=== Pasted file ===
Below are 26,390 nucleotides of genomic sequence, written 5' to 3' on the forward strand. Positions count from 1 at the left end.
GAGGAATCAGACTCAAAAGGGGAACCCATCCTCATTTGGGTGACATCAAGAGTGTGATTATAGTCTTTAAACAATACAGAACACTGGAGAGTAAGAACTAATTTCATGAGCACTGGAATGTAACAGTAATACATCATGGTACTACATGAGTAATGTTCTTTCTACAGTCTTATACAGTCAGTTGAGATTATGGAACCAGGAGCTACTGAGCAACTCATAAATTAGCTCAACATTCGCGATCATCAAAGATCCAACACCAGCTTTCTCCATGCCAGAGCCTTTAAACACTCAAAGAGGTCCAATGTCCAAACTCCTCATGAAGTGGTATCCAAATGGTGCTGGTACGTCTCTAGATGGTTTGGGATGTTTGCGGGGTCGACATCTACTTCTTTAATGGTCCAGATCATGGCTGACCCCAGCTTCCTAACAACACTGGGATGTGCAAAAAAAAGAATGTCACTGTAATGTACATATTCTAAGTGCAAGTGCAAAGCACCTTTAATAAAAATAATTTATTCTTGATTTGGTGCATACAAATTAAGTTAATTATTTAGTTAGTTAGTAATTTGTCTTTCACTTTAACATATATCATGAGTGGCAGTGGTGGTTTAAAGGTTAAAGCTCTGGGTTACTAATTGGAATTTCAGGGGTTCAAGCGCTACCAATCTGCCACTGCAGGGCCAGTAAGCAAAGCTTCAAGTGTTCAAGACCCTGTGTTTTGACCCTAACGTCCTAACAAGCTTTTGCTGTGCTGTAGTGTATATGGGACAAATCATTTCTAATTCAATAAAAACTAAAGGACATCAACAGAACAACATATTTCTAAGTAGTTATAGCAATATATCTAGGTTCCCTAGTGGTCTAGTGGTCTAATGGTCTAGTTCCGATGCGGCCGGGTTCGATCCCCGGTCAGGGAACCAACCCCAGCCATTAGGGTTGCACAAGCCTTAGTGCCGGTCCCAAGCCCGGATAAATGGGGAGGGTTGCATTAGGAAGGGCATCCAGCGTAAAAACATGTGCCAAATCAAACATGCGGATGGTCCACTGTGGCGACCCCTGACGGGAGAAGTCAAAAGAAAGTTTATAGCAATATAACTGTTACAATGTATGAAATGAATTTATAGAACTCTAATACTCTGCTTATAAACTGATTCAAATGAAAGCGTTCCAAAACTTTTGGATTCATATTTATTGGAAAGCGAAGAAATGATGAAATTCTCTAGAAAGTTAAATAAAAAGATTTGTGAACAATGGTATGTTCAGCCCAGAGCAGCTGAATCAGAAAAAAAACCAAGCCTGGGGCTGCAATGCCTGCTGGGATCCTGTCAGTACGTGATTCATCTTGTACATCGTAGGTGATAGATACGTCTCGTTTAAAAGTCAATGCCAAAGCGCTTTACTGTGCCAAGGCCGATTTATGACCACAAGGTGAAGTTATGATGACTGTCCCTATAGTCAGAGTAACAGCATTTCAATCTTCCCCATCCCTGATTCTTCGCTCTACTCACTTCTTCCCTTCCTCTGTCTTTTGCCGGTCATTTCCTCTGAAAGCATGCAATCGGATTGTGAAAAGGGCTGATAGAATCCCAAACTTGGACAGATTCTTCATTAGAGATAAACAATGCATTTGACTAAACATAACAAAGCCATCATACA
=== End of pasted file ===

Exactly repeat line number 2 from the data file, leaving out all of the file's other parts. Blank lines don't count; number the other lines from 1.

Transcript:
GAGGAATCAGACTCAAAAGGGGAACCCATCCTCATTTGGGTGACATCAAGAGTGTGATTATAGTCTTTAAACAATACAGAACACTGGAGAGTAAGAACTAATTTCATGAGCACTGGAATGTAACAGTAATACATCATGGTACTACATGAGTAATGTTCTTTCTACAGTCTTATACAGTCAGTTGAGATTATGGAACCAGGAGCTACTGAGCAACTCATAAATTAGCTCAACATTCGCGATCATCAAAGATCCAACACCAGCTTTCTCCATGCCAGAGCCTTTAAACACTCAAAGAGGTCCAATGTCCAAACTCCTCATGAAGTGGTATCCAAATGGTGCTGGTACGTCTCTAGATGGTTTGGGATGTTTGCGGGGTCGACATCTACTTCTTTAATGGTCCAGATCATGGCTGACCCCAGCTTCCTAACAACACTGGGATGTGCAAAAAAAAGAATGTCACTGTAATGTACATATTCTAAGTGCAAGTGCAAAGCACCTTTAATAAAAATAATTTATTCTTGATTTGGTGCATACAAATTAAGTTAATTATTTAGTTAGTTAGTAATTTGTCTTTCACTTTAACATATATCATGAGTGGCAGTGGTGGTTTAAAGGTTAAAGCTCTGGGTTACTAATTGGAATTTCAGGGGTTCAAGCGCTACCAATCTGCCACTGCAGGGCCAGTAAGCAAAGCTTCAAGTGTTCAAGACCCTGTGTTTTGACCCTAACGTCCTAACAAGCTTTTGCTGTGCTGTAGTGTATATGGGACAAATCATTTCTAATTCAATAAAAACTAAAGGACATCAACAGAACAACATATTTCTAAGTAGTTATAGCAATATATCTAGGTTCCCTAGTGGTCTAGTGGTCTAATGGTCTAGTTCCGATGCGGCCGGGTTCGATCCCCGGTCAGGGAACCAACCCCAGCCATTAGGGTTGCACAAGCCTTAGTGCCGGTCCCAAGCCCGGATAAATGGGGAGGGTTGCATTAGGAAGGGCATCCAGCGTAAAAACATGTGCCAAATCAAACATGCGGATGGTCCACTGTGGCGACCCCTGACGGGAGAAGTCAAAAGAAAGTTTATAGCAATATAACTGTTACAATGTATGAAATGAATTTATAGAACTCTAATACTCTGCTTATAAACTGATTCAAATGAAAGCGTTCCAAAACTTTTGGATTCATATTTATTGGAAAGCGAAGAAATGATGAAATTCTCTAGAAAGTTAAATAAAAAGATTTGTGAACAATGGTATGTTCAGCCCAGAGCAGCTGAATCAGAAAAAAAACCAAGCCTGGGGCTGCAATGCCTGCTGGGATCCTGTCAGTACGTGATTCATCTTGTACATCGTAGGTGATAGATACGTCTCGTTTAAAAGTCAATGCCAAAGCGCTTTACTGTGCCAAGGCCGATTTATGACCACAAGGTGAAGTTATGATGACTGTCCCTATAGTCAGAGTAACAGCATTTCAATCTTCCCCATCCCTGATTCTTCGCTCTACTCACTTCTTCCCTTCCTCTGTCTTTTGCCGGTCATTTCCTCTGAAAGCATGCAATCGGATTGTGAAAAGGGCTGATAGAATCCCAAACTTGGACAGATTCTTCATTAGAGATAAACAATGCATTTGACTAAACATAACAAAGCCATCATACA